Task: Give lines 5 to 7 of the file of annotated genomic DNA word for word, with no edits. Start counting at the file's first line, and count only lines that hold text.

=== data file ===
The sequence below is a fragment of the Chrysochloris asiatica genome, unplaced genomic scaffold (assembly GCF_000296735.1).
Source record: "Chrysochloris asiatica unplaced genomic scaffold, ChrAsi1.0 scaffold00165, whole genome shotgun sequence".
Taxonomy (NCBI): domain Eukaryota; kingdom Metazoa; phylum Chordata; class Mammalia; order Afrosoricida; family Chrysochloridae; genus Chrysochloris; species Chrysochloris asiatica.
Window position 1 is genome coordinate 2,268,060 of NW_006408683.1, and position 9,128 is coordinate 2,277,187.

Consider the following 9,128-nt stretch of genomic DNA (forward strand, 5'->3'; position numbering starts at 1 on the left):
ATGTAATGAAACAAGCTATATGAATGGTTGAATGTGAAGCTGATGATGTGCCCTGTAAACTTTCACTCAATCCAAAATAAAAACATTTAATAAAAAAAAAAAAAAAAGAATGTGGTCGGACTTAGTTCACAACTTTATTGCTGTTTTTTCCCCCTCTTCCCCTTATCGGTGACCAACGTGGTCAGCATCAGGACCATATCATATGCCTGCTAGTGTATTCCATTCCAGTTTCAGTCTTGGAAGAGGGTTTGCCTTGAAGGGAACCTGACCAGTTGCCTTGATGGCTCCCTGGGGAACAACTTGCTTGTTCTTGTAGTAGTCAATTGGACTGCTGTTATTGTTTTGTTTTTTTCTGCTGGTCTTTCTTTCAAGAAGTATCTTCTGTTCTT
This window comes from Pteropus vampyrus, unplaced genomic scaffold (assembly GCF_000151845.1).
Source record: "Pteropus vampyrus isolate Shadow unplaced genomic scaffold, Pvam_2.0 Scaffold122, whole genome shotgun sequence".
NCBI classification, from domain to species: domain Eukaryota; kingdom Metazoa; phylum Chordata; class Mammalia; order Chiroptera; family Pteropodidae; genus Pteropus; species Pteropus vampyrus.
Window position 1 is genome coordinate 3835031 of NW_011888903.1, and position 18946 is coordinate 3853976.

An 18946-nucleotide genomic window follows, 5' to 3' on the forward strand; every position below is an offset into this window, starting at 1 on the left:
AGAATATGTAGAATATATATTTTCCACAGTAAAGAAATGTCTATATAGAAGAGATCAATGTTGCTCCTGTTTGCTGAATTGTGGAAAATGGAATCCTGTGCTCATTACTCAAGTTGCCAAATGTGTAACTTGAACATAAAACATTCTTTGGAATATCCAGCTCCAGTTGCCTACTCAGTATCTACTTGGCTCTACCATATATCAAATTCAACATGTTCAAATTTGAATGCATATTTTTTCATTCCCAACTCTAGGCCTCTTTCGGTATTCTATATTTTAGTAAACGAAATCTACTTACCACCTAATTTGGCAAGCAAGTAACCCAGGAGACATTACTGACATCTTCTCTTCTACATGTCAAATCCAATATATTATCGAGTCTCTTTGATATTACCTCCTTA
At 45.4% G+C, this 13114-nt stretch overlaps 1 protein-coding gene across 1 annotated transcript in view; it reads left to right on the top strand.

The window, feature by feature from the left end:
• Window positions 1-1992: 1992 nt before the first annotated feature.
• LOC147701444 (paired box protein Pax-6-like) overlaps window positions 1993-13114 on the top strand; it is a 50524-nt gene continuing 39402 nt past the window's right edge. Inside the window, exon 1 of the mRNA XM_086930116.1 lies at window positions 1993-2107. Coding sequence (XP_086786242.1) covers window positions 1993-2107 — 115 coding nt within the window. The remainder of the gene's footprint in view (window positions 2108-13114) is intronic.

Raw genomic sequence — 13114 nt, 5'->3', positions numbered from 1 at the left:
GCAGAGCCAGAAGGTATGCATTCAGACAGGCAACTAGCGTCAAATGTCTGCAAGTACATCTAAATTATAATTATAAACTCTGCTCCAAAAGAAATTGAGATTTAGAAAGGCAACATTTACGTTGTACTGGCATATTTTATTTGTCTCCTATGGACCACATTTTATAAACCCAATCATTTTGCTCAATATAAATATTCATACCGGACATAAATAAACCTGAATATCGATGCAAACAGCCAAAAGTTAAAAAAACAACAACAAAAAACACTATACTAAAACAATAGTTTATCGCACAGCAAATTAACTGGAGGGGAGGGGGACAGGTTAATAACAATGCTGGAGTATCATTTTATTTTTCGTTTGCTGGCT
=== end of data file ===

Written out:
Consider the following 9,128-nt stretch of genomic DNA (forward strand, 5'->3'; position numbering starts at 1 on the left):
ATGTAATGAAACAAGCTATATGAATGGTTGAATGTGAAGCTGATGATGTGCCCTGTAAACTTTCACTCAATCCAAAATAAAAACATTTAATAAAAAAAAAAAAAAAAGAATGTGGTCGGACTTAGTTCACAACTTTATTGCTGTTTTTTCCCCCTCTTCCCCTTATCGGTGACCAACGTGGTCAGCATCAGGACCATATCATATGCCTGCTAGTGTATTCCATTCCAGTTTCAGTCTTGGAAGAGGGTTTGCCTTGAAGGGAACCTGACCAGTTGCCTTGATGGCTCCCTGGGGAACAACTTGCTTGTTCTTGTAGTAGTCAATTGGACTGCTGTTATTGTTTTGTTTTTTTCTGCTGGTCTTTCTTTCAAGAAGTATCTTCTGTTCTT
This window comes from Pteropus vampyrus, unplaced genomic scaffold (assembly GCF_000151845.1).